Price: Rs 399 (Leadstart Publishing)
     


Madhuri Dixit's acting made me feel I was on screen: Sampat Pal

  • PTI, New Delhi
  • |
  • Updated: Mar 10, 2014 14:53 IST
  • Madhuri Dixit

    Madhuri Dixit transformed from a dancing diva to an action queen, only after undergoing a rigorous training. Check out the moments from her practice sessions.

  • Madhuri

    Catch the dancing diva in action.

  • Kanisha Sharma

    Kanisha Sharma is the man behind training Madhuri for those high-octane action sequences in Gulaab Gang.

  • Madhuri

    Kanishka Sharma is all praises forMadhuri Dixit who made the tough stunts look effortless on screen.

  • Gulaab Gang

    Madhuri Dixit in a still from the film Gulaab Gang.

Vigilante activist Sampat Pal maybe angry with the producers of Gulaab Gang but in Madhuri Dixit's character she finds a reflection of her own life so stark that it makes her feel 'it was me on screen'.

"The battle about the movie has not ended and I will keep it going till my demands are met, but Madhuri has definitely impressed me with her acting skills in the movie," Pal, founder of the vigilante group Gulabi Gang, said.



"Madhuri's acting did remind me of my journey and of the times I have been through. I felt it was me on the screen," she said, adding she has nothing against the actors and her fight is against the producers including Anubhav Sinha.

Pal had moved the court seeking a stay on the film's release claiming that her permission was not sought prior to making of the film and had alleged that it contains defamatory content which would adversely affect her reputation.

WATCH: GULAAB GANG REVIEW

The Delhi high court on Thursday allowed the film to be released across the country but with a disclaimer that it has nothing to do with the life of Pal and her organisation.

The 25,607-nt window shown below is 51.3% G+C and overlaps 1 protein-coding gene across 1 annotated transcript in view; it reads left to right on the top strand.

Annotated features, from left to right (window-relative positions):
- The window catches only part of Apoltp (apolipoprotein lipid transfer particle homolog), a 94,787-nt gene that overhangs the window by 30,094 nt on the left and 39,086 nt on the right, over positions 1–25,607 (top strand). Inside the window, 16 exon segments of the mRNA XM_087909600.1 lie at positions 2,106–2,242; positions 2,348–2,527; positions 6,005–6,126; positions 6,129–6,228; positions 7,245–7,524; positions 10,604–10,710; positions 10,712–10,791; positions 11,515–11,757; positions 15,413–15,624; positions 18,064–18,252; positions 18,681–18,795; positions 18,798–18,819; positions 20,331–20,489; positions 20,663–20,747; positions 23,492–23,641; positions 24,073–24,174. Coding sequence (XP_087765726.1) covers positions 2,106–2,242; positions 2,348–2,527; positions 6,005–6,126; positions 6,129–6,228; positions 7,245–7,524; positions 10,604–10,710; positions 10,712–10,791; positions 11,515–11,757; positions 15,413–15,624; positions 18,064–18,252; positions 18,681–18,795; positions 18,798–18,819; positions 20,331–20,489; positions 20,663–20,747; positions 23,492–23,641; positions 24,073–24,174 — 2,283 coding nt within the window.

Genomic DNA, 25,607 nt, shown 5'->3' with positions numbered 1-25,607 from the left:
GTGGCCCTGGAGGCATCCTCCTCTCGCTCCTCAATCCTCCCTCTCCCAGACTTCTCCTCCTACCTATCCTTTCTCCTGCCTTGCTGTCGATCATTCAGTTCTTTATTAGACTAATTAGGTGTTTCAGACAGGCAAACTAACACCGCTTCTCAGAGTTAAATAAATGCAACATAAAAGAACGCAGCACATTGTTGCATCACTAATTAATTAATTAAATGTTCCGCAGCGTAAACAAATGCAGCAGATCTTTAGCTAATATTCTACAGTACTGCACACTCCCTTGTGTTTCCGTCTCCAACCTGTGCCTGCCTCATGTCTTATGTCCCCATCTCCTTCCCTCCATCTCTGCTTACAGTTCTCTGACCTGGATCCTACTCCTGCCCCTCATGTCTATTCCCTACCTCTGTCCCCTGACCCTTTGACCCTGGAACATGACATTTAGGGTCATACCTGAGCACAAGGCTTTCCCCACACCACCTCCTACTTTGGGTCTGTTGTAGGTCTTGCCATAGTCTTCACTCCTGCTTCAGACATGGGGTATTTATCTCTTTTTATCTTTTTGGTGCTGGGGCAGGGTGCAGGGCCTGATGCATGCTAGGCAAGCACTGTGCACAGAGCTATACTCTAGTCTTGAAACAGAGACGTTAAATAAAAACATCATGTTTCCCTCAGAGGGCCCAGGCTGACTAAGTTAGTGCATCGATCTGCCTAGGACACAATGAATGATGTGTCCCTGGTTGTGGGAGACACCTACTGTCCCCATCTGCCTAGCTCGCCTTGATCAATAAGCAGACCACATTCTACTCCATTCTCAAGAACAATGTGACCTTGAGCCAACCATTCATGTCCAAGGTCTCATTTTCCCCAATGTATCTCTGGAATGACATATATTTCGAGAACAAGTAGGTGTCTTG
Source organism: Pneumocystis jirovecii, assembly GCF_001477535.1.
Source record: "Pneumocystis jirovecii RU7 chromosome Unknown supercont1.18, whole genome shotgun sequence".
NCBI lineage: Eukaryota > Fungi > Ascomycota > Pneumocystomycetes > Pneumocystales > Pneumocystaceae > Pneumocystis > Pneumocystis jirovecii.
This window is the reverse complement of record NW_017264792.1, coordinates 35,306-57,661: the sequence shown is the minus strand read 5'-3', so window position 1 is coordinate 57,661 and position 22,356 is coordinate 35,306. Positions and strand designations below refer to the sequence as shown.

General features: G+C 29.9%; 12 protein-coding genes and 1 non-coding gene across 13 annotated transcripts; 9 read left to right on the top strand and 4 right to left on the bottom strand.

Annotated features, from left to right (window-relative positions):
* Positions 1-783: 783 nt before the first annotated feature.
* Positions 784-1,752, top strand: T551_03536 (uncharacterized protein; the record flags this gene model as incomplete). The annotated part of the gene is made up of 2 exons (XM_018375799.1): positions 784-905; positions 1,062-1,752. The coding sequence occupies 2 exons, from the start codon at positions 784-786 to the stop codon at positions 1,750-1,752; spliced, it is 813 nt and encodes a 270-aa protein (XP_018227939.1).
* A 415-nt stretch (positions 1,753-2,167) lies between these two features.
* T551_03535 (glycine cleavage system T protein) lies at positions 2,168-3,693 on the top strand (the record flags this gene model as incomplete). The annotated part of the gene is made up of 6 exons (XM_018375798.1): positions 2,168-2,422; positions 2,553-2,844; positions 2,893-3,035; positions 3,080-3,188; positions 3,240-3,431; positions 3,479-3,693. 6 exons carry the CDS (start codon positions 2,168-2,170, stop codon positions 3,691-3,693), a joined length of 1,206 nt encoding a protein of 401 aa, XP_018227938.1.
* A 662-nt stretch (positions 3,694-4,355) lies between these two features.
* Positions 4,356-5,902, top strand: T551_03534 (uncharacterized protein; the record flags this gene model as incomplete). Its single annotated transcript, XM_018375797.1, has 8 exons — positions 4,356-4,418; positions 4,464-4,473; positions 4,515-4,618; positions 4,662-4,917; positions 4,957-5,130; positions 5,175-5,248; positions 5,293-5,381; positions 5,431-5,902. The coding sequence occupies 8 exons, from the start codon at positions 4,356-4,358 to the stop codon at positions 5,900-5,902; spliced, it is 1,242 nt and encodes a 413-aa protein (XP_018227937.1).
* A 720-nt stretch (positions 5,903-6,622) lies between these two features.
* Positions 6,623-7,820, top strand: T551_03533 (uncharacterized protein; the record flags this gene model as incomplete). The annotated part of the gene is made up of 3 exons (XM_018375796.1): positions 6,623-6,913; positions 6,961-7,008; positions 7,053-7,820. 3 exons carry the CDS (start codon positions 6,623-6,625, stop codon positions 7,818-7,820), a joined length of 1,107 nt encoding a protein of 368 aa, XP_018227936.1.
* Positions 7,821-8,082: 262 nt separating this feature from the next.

Pal watched the movie on Friday along with her lawyer and said all the incidents portrayed were similar to her story, which was written by Amana Fontella Khan in her book Pink Sari Revolution.
"The filmmakers are claiming that its not my story, but after watching the movie, I am even more sure. It has all what my life has been all about," she claimed.

READ: ALL YOU NEED TO KNOW ABOUT SAMPAT PAL

"Giving a disclaimer won't change the reality. I am right here, the movie has the same story which has been written by Amana Fontella Khan in 'Pink Sari Revolution'. How can Madhuri Dixit's character 'Rajjo' be a fictitious one," she asked.

"How I protested against violence against women, how I approached the CM when electricity wasn't available in remote areas of Bundelkhand, how I had to go to jail, how I got a Congress ticket from the Manikpur constituency in Chitrakoot district in the 2012 UP Assembly polls, it's all there in the movie," she said.

Pal, a child bride and former government health worker, formed the gang of pink sari-clad women in 2006 which works for rights of women in impoverished Bundelkhand region of Uttar Pradesh and Madhya Pradesh.